Android: Partition tables

In this article, I will tell you about partition tables for MTK and QCOM devices.
Unlike the OS on computers, smartphones don’t have dynamic partition table.


How to view partitions

To view the main partitions, you just need to perform one of two methods:

To view all partitions, you need a superuser rights or TWRP recovery.


Bootloader is a low-level program which manages boot modes and then calls kernel to load the OS or recovery kernel to load recovery ramdisk.

As we know, Android has several alternative boot modes. You will learn more about them in my next article.

ABOOT (UBOOT on MTK) is the first bootloader. This partition contains the low-level software for power and volume buttons. Each key combination corresponds to a different boot mode.

SBL is a secondary bootloader. Its code is executed after first bootloader, and depending on the boot mode, either the kernel is loaded — boot.img, or boot for recovery, or fastboot.

Main partitions

To begin with, it is worth noting that information about the main partitions of the partition tables on the Internet has been outdated: after Project Treble, a vendor partition was added, and later the arm64_ab architecture was released with a new partition table and mounting the system partition to the root (SAR, System As Root). And later, the manufacturers updated A-only — they added another partition and updated the recovery partition.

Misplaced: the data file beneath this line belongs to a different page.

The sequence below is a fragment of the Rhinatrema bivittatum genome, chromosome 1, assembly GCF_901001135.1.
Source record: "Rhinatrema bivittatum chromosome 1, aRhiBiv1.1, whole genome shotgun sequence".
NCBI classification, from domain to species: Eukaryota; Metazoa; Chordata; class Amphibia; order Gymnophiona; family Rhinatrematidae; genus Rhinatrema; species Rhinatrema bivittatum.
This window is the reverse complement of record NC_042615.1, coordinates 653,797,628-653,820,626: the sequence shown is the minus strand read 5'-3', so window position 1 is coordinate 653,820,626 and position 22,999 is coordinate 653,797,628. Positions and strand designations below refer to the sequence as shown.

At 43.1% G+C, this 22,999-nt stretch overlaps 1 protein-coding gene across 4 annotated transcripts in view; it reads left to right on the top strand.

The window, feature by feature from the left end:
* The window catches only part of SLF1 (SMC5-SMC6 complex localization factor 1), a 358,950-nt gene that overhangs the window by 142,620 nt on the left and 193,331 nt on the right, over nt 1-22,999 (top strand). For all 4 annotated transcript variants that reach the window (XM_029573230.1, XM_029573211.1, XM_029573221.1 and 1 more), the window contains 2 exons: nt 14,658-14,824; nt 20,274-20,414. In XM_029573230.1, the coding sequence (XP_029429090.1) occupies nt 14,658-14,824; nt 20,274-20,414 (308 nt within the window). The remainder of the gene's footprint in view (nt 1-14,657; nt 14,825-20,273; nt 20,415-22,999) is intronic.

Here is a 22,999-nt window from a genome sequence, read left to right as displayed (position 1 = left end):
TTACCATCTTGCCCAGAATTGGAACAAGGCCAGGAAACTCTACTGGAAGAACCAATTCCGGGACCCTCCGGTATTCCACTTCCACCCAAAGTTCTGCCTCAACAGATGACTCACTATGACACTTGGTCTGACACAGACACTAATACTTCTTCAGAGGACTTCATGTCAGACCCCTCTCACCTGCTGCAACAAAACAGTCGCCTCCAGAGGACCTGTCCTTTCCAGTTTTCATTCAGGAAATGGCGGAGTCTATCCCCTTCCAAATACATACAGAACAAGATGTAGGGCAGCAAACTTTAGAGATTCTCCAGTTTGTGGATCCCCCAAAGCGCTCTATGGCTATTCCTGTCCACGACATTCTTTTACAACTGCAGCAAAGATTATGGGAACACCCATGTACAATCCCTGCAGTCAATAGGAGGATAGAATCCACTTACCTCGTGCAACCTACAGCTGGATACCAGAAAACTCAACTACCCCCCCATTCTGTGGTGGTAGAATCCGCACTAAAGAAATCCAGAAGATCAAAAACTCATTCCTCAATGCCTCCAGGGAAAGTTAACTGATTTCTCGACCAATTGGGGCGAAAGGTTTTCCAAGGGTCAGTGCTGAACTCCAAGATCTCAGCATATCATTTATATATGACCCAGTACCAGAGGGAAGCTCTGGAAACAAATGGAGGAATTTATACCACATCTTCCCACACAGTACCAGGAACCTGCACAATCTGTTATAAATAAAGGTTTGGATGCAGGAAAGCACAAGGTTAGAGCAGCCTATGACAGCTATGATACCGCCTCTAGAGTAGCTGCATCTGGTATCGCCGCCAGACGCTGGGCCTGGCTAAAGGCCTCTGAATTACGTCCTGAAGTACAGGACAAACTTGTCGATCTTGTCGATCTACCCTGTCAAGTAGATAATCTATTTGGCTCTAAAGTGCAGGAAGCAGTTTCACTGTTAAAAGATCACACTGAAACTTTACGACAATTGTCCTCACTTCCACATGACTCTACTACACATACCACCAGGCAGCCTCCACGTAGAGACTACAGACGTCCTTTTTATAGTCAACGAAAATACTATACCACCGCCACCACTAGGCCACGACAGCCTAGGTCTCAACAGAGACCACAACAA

In this article I will cover all the main types of the partition table.

Before Android 8.1 and Project Treble, the partition table looked like this:

System-only partition table

Then Project Treble given us a new partition — vendor. Our diagram has become a little more complicated:

Treble-compatible partition table

With the arrival of Treble, the world saw another architecture — arm64_ab and a new complicated partition table. Now the low-level recovery partition is right in boot. The cache partition was removed, and the main system partitions were duplicated. Such partition table clearly takes up more memory, and less space is left on storage.

But the main feature is that with this architecture, Android devices can update in the background! You download the update and continue to use your phone, and then just reboot into the new system, which is installed on duplicate partitions. And if update was unsuccessful, phone will boot into the first half of the partitions.

A/B partition table

Old architecture arm64_a wasn’t abandoned. The manufacturers added a product partition and mounted system to the system_root:

SAR A-only partition table

SoС-specific partitions

SoC-specific partitions implement a SoC-specific low-level instructions independently of the OS.


You can view values by typing fastboot oem device-info command in ADB shell. Before loading the OS, bootloader checks rsadvinfo’s data.


This article is based on my previously made article in VK Unix Power group.

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